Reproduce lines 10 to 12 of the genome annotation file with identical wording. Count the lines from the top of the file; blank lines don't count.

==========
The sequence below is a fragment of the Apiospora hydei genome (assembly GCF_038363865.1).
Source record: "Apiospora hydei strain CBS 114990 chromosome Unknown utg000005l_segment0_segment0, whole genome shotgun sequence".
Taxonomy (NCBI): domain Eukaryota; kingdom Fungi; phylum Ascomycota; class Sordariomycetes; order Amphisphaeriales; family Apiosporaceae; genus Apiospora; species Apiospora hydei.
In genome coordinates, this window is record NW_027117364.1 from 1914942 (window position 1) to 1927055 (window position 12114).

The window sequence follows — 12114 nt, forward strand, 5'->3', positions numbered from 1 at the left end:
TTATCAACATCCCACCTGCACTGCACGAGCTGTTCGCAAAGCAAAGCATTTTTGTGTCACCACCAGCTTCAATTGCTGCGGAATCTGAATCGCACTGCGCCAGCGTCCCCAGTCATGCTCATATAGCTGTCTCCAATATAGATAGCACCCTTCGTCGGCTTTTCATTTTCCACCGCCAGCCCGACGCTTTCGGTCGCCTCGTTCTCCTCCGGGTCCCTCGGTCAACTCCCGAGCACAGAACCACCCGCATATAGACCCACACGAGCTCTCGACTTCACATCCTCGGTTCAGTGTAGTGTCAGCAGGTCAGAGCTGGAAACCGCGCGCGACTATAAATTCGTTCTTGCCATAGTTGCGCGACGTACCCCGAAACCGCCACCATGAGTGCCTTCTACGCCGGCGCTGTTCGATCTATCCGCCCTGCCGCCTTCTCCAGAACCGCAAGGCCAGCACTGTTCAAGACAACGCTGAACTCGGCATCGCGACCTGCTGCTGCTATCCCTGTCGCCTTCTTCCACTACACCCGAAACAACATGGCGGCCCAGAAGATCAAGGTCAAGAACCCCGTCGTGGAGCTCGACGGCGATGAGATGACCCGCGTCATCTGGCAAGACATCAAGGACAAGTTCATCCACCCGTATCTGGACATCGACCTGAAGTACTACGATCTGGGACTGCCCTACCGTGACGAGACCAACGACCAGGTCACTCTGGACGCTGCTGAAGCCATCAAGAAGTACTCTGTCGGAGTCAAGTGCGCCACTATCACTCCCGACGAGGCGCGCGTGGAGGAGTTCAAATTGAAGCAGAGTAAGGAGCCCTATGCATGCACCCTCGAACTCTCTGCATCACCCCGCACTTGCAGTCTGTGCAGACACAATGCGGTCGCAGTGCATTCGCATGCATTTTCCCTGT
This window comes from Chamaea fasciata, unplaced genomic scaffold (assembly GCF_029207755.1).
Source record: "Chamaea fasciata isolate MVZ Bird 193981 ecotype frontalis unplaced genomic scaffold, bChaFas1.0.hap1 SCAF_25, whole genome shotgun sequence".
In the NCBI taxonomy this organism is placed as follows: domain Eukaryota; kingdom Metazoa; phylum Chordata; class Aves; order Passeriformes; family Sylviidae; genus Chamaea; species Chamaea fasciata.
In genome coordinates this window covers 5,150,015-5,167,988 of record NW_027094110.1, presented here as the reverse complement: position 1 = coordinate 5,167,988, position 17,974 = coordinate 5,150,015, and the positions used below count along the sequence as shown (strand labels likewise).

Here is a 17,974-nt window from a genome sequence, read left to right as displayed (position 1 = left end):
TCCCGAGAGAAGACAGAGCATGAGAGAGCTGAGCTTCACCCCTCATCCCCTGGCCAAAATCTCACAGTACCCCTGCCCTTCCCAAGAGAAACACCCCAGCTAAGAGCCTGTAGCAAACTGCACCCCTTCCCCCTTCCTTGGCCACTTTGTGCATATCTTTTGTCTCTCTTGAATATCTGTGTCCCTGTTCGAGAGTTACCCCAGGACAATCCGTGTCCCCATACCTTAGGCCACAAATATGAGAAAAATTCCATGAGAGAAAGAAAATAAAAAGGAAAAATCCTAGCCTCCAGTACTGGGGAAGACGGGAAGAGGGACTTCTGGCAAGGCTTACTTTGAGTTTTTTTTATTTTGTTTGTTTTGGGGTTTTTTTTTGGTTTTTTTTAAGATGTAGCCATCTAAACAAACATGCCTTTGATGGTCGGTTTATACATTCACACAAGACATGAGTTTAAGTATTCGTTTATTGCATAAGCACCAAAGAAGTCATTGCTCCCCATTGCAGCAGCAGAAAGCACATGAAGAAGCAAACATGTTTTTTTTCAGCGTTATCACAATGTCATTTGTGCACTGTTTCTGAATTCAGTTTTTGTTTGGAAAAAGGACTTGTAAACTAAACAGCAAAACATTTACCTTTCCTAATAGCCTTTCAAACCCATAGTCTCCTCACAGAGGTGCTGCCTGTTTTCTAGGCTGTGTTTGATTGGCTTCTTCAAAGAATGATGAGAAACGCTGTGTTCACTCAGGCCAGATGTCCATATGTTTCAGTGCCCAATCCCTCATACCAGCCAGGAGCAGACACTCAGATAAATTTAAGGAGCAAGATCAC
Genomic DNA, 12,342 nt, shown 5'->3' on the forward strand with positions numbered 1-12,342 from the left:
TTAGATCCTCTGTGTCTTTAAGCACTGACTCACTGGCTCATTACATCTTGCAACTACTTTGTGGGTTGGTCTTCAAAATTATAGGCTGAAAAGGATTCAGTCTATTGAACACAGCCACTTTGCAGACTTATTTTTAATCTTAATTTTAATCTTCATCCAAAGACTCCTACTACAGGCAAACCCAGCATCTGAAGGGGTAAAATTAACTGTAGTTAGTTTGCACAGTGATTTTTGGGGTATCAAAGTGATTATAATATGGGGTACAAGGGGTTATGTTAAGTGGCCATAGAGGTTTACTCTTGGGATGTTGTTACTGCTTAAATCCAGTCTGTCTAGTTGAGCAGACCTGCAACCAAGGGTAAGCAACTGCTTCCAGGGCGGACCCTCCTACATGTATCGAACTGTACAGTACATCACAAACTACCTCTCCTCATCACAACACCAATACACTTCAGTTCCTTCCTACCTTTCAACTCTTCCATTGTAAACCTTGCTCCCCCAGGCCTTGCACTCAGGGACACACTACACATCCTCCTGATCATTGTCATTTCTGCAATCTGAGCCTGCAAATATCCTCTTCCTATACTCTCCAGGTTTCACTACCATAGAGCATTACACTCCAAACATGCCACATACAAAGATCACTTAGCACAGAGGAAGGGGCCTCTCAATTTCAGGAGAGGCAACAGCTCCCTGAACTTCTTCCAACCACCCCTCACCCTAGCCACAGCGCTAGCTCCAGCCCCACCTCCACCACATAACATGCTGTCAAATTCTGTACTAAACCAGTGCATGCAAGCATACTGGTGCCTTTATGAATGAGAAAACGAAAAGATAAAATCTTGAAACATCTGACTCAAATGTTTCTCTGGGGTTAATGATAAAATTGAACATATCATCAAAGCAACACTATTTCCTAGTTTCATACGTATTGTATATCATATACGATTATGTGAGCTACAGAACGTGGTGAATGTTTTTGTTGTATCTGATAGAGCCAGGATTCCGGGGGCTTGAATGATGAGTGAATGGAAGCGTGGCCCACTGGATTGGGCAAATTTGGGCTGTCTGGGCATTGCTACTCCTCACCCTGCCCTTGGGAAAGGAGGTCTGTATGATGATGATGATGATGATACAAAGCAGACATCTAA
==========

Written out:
In genome coordinates this window covers 5,150,015-5,167,988 of record NW_027094110.1, presented here as the reverse complement: position 1 = coordinate 5,167,988, position 17,974 = coordinate 5,150,015, and the positions used below count along the sequence as shown (strand labels likewise).

Here is a 17,974-nt window from a genome sequence, read left to right as displayed (position 1 = left end):
TCCCGAGAGAAGACAGAGCATGAGAGAGCTGAGCTTCACCCCTCATCCCCTGGCCAAAATCTCACAGTACCCCTGCCCTTCCCAAGAGAAACACCCCAGCTAAGAGCCTGTAGCAAACTGCACCCCTTCCCCCTTCCTTGGCCACTTTGTGCATATCTTTTGTCTCTCTTGAATATCTGTGTCCCTGTTCGAGAGTTACCCCAGGACAATCCGTGTCCCCATACCTTAGGCCACAAATATGAGAAAAATTCCATGAGAGAAAGAAAATAAAAAGGAAAAATCCTAGCCTCCAGTACTGGGGAAGACGGGAAGAGGGACTTCTGGCAAGGCTTACTTTGAGTTTTTTTTATTTTGTTTGTTTTGGGGTTTTTTTTTGGTTTTTTTTAAGATGTAGCCATCTAAACAAACATGCCTTTGATGGTCGGTTTATACATTCACACAAGACATGAGTTTAAGTATTCGTTTATTGCATAAGCACCAAAGAAGTCATTGCTCCCCATTGCAGCAGCAGAAAGCACATGAAGAAGCAAACATGTTTTTTTTCAGCGTTATCACAATGTCATTTGTGCACTGTTTCTGAATTCAGTTTTTGTTTGGAAAAAGGACTTGTAAACTAAACAGCAAAACATTTACCTTTCCTAATAGCCTTTCAAACCCATAGTCTCCTCACAGAGGTGCTGCCTGTTTTCTAGGCTGTGTTTGATTGGCTTCTTCAAAGAATGATGAGAAACGCTGTGTTCACTCAGGCCAGATGTCCATATGTTTCAGTGCCCAATCCCTCATACCAGCCAGGAGCAGACACTCAGATAAATTTAAGGAGCAAGATCAC